During my stay in Karachi last month, everyone suggested I should go visit Imran Mir before he dies. The advice though sincere made me uncomfortable. I did not want to remember Imran Mir as a dying person.
His death on October 28 did not come as a surprise; it was a tragedy foretold. And yet it came as a shock because I could not have imagined him losing his health and going forever. Now that he has departed to an unknown land, I wonder what he will do with his incredible aesthetic ability.
It was his unique aesthetic sense that drew me and many others towards him and his art. In the personality of Imran Mir, one could not detach life from art — both perceived and pursued with the same level of intensity, which resulted in producing beauty. Beauty, like love, has lost it meaning due to overuse but, in his case, it was evident in the way he dressed, organised his house, produced his work as a graphic designer and created his art.
Imran Mir was a man of many dimensions. But, as it happens, after death only one identity becomes more prominent than the rest. Besides his involvement with his communication design company The Circuit, he was best known and admired for his art. Although he did not exhibit his paintings frequently, his work was distinct for its pictorial qualities and formal concerns. To him, art was more than a spontaneous act of daubing canvases with splashes of paint in all directions or a means to revive tradition or a mode to concoct emblems of identity. For him art was a search towards the essence of images — the philosophical quest to explore nature of things and ideas.
His series of works, with the general title ‘Paper on Modern Art’, reflects how Imran Mir approached visual content as a conceptual matter. In these works, one finds reference to the ideas of Golden Section (from Greek period), perfect calculation of ideal human proportions (Leonardo da Vinci) and the art of Sublime (American Abstract Expressionism). However all these were adapted and assimilated in such as manner that these links existed as points of departure and debate, and led to contemporary art of absolute originality.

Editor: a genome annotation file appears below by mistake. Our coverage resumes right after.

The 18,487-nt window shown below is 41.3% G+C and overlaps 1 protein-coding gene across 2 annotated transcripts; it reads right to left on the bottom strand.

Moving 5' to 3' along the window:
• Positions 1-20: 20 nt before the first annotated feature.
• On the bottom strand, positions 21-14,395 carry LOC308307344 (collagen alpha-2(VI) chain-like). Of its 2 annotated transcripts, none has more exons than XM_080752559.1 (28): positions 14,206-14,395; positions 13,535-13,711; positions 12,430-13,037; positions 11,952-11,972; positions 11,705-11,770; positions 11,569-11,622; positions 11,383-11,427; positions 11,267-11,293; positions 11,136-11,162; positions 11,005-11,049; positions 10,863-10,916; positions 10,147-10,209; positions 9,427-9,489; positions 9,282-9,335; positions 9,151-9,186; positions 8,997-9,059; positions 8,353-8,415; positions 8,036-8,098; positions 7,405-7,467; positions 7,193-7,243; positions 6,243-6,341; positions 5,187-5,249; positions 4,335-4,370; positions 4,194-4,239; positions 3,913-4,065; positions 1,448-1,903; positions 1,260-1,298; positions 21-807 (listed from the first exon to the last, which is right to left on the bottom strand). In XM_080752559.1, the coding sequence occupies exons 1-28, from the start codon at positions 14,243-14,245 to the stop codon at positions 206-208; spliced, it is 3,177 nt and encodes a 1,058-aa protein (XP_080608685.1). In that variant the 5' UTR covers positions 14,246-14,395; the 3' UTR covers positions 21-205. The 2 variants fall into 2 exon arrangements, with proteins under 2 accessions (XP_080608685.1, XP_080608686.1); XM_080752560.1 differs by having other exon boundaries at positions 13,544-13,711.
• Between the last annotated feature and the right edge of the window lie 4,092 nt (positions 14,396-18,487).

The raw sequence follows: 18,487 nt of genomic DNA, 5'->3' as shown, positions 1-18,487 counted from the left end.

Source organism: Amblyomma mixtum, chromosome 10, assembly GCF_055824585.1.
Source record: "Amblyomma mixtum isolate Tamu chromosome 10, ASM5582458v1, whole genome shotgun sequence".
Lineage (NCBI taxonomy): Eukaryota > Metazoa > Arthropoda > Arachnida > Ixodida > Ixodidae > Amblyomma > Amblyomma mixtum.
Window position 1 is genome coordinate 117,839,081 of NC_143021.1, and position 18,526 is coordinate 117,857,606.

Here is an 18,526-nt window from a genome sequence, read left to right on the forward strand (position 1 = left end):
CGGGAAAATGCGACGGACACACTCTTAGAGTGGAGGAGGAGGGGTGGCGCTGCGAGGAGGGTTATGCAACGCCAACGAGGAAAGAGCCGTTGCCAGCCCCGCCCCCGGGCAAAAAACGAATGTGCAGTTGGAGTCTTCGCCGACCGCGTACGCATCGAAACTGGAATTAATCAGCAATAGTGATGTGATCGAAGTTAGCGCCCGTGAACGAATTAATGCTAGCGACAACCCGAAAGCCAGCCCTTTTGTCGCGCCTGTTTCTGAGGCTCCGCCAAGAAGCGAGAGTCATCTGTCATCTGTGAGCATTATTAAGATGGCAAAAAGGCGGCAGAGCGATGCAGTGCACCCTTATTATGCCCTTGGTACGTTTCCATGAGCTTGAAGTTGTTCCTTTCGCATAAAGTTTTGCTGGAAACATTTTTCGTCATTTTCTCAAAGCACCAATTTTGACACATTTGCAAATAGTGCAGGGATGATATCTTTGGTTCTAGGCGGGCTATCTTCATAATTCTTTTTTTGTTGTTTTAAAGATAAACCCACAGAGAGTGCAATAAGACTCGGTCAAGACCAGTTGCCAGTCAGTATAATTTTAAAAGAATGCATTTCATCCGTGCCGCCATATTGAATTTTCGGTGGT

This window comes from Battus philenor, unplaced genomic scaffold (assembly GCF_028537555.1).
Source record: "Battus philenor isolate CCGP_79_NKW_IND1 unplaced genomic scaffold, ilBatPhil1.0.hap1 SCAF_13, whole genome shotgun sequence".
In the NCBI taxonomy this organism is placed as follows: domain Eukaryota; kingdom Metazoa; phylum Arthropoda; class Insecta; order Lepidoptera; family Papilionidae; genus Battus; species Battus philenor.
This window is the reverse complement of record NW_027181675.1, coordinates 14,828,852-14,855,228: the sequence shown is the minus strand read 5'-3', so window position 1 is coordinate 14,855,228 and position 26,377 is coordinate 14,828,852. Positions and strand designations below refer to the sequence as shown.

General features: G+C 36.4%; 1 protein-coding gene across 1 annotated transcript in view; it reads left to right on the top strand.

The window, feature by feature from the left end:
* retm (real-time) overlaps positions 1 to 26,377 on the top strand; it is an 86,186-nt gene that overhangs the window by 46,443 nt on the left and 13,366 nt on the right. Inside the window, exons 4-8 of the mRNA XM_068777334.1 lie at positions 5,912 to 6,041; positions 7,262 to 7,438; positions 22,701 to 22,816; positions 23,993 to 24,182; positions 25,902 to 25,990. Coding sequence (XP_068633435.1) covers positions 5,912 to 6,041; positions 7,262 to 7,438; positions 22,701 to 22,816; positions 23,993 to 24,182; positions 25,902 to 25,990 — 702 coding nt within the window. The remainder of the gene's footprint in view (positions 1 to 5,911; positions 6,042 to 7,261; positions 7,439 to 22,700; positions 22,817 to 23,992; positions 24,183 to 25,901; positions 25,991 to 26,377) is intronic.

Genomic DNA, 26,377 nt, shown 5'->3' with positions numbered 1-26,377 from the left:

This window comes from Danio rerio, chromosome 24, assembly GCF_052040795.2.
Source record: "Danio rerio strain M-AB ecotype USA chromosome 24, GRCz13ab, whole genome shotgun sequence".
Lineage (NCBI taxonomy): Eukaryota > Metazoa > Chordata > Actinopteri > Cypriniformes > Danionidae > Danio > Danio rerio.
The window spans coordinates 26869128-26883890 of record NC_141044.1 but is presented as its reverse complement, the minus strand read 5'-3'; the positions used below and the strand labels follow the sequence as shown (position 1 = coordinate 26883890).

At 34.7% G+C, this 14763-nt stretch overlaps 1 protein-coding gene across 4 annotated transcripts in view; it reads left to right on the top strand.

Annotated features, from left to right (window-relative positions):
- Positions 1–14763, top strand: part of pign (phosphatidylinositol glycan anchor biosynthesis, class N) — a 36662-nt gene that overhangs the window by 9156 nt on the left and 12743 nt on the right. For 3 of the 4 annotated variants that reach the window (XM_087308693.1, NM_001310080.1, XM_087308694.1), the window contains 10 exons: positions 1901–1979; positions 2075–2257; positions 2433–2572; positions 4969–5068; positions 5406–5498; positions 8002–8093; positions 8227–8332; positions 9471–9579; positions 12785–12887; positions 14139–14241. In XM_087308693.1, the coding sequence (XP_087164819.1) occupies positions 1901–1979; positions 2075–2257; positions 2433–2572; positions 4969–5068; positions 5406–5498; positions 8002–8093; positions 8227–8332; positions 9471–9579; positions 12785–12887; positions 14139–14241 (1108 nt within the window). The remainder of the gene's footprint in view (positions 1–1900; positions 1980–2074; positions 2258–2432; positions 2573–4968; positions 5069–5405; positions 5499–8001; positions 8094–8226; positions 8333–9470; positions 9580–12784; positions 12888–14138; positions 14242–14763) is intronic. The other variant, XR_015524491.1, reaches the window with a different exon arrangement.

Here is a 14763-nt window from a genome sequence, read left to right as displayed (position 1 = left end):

Contemporary and originality are significant notions in his art. Grim political scenarios, religious violence, repression on the basis of sex, sect and ethnicity are supposed to denote the issues of the times in art. But there are paths other than these predictable ones available to a creative individual; for instance, to move away from the temptation of the immediate (a plague peculiar to our electronic media) and to find solace in the essence and eternity of art is also a way of making a serious statement. It is to affirm that life can not be reduced into small spheres (be those political or religious confines) because human being is a much bigger entity, with various dimensions. Likewise, art is also not limited to its times because ideally (like the art of the classic) it connects with multiple times.
Hence Mir’s work is a testimony of the truth of timelessness in art.
This sense of timelessness in an uncanny way was a part of his personality. I hardly recall a moment with him when he was in a hurry. This was the secret of his pictorial practices. If a person has to paint a flat surface of 12 feet in a single colour, he can not be in a rush — like the traditional Indian miniaturists. In that particular painting ‘Tenth Paper on Modern Art’ one finds ecliptic structure made of wires (white lines on black background), a feat that requires repose and restraint in a painter’s hand and mind.
The composure of personality must not be confused with coldness because Imran Mir exuded warmth, sincerity and friendship. Just the fact that he was on equally good terms with Zahoor ul Akhlaq and Iqbal Geoffrey confirms he was open in his opinion, support and love for the art of great value.
His house was always available for his artist friends as were his walls decorated with works of artists he admired, ranging from a woodcarver in Interior Sindh to Iqbal Geoffrey, from Zahoor ul Akhlaq to Zarina Hashmi and several others.
One must mention the two Rashids of the art world who were close to him. Rashid Ahmed Arshed was his teacher at the Central Institute of Arts and Crafts in Karachi, when he joined it in 1968, and contributed an insightful essay on him ‘Imran Mir-Non objective Surrealist’ in Mir’s catalogue printed in 2005. The other is Rashid Rana who, from his early years at the art school, has been a great admirer of Mir’s work. Over the years, the admiration became a two sided affair.
As the curator of Beyond Borders the largest survey exhibition of Pakistani art outside the country, at the National Gallery of Modern Art, Mumbai in 2005, I had no doubts about including Mir’s and Rashid’s work. The only difficulty in the case of Mir was deciding upon a single piece since each of his works offered something unusual and exciting. Therefore, the choice was made of a painting which incorporated both cerebral and emotional features of his art. I felt that the work described him best since it denoted the often neglected side, the minimal vocabulary in our art.
The element of minimum was not a quality of his paintings and sculptures only; it was a characteristic of his personality too. I realised this when I went to meet him for the first time to interview for a book on Pakistani art in 1996. He did not speak much but what he said was as precise and precious as his paintings.
You can view Imran Mir’s works on his website here.